These heavily observed sites may display a bias toward an increase in the observations of rare species when compared with sampling locations such as the Auckland Island sites, in which only four lines of substrate were observed. Of the five rare species identified, two (Ceratiomyxa hemisphaerica and Protosporangium bisporum) were only found at the sample location from which 443 lines were plated (Peel Forest) and none were found at any locations from which less than 32 lines were plated. These rare species account for only nine distinct observations, and excluding them from further analyses had no impact on the significance of results, so they have been left in.
The effectiveness of various levels of observational effort for the detection of protosteloid amoebae was quantified by Aguilar, Spiegel & Lado (2011) and it was found that four lines of substrate per sample was enough to detect 80% of species present, while eight lines per sample was able to yield 90% of the species present. Substantial increases in observational effort yielded only one or two additional rare species. In the present study, site richness was not significantly correlated with the number of plated lines per study location (R2 = 0.033; P = 0.103, Kruskal-Wallis test). Interestingly, six of the nine observations of rare species occurred at sites in which forty lines of substrate were plated, further suggesting that sampling efforts greater than that did little to increase the effectiveness of ecological surveys for rare species of protosteloid amoebae. It is apparent that comparisons between abundant, common, and occasional species may be safely made using the current study’s sampling and observation protocol.
This study took place over several years and samples were collected during different seasons. Though there is little evidence for true seasonality in protosteloid amoeba presence/absence (FW Spiegel, unpublished data) this must be considered when drawing conclusions from the present study. Moore & Spiegel (2000) showed that protosteloid amoebae spore dispersal was dramatically reduced in winter using artificial substrates, but on native in situ substrates, dormant stages of these amoebae persist throughout the year. Protosteloid amoebae are very tolerant of adverse conditions (drying out, etc.) and have been recovered from dried substrate at least as long as 12 years after collection (G Zahn, unpublished data) so it is likely that seasonal changes in the in situ activity of the amoebae are not reflected in the current sampling protocol, which inherently encourages encysted or dormant amoebae to reactivate and fruit. Further, in the present study, North Island sites were sampled primarily in the early austral fall and South Island sites were sampled primarily in the late austral spring. Corresponding seasons in temperate North America are excellent times to sample for protosteloid amoebae. Still, seasonal changes to substrate quality, type, and abundance are likely to have an impact on the amoebae present and may affect our results.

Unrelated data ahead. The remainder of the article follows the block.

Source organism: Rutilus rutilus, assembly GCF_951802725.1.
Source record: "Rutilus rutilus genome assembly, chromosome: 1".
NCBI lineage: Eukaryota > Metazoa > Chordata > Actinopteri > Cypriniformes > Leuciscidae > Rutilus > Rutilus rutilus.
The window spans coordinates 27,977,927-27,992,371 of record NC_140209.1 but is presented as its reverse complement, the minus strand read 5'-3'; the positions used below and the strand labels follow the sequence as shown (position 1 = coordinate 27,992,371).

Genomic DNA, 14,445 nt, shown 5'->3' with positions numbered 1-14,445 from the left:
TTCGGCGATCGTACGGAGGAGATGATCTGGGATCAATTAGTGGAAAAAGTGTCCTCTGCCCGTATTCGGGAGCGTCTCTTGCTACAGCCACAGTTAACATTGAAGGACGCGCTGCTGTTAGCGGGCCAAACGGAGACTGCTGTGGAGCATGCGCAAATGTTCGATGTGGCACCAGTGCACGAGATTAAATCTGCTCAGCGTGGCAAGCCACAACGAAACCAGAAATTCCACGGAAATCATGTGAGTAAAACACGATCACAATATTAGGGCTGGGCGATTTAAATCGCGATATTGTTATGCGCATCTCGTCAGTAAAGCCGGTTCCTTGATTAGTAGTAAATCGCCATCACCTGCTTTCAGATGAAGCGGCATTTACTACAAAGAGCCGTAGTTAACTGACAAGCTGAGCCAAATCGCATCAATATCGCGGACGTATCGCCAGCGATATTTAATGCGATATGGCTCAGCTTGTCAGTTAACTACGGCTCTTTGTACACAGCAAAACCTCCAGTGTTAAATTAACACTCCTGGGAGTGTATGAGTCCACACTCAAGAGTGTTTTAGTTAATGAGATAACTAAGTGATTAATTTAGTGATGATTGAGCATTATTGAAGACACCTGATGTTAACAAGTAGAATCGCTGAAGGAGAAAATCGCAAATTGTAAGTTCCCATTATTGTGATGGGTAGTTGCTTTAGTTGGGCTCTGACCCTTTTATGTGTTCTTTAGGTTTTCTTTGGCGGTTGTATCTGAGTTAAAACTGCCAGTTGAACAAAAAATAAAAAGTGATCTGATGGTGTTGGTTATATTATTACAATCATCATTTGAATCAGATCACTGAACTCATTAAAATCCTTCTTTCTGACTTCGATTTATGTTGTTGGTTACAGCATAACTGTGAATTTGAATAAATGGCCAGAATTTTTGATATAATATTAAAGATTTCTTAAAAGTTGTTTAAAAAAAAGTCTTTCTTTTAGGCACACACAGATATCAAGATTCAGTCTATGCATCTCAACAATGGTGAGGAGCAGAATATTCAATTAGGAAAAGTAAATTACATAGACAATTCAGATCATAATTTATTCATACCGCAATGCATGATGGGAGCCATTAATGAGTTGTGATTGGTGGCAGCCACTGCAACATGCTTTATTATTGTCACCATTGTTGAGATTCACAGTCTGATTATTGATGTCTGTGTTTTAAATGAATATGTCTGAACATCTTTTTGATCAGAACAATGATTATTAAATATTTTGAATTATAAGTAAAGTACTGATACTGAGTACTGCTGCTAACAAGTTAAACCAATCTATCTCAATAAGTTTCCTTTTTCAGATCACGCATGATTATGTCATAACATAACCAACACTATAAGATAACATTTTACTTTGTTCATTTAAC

Fruiting bodies of protosteloid amoebae in situ
A cluster of sporocarps of the protosteloid amoeba Tychsporium acutostipes fruiting on a leaf. This image was taken at a total magnification of 100X. The scale bar is 100 µm. For high quality images of all species discussed in this paper, see Spiegel et al. (2007) online.
Study site locations and information
Table of study sites. Habitat types are generalizations. No significant correlations between habitat type and abundance were found, either generally or by species. At some sites dead vegetation suitable as a substrate was very limited and at others it was highly abundant. Thus, the number of lines plated at each site varies from 4 to 443.
Primary isolation plate for protosteloid amoebae
A primary isolation plate with 8 lines of substrate arranged in a circle. Each line of substrate is labeled and observations of protosteloid amoebae are labeled according to which line they occurred on.
Statistical test values
Kruskal-Wallis test statistics and P-values for the influence of environmental factors on protosteloid abundance and richness. Model = Response × Factor. Abundance refers to scaled abundance per line of substrate. Richness refers to scaled richness per line of substrate. Test statistics are corrected for ties. All models showed significant effects of environmental gradients on scaled abundance and richness.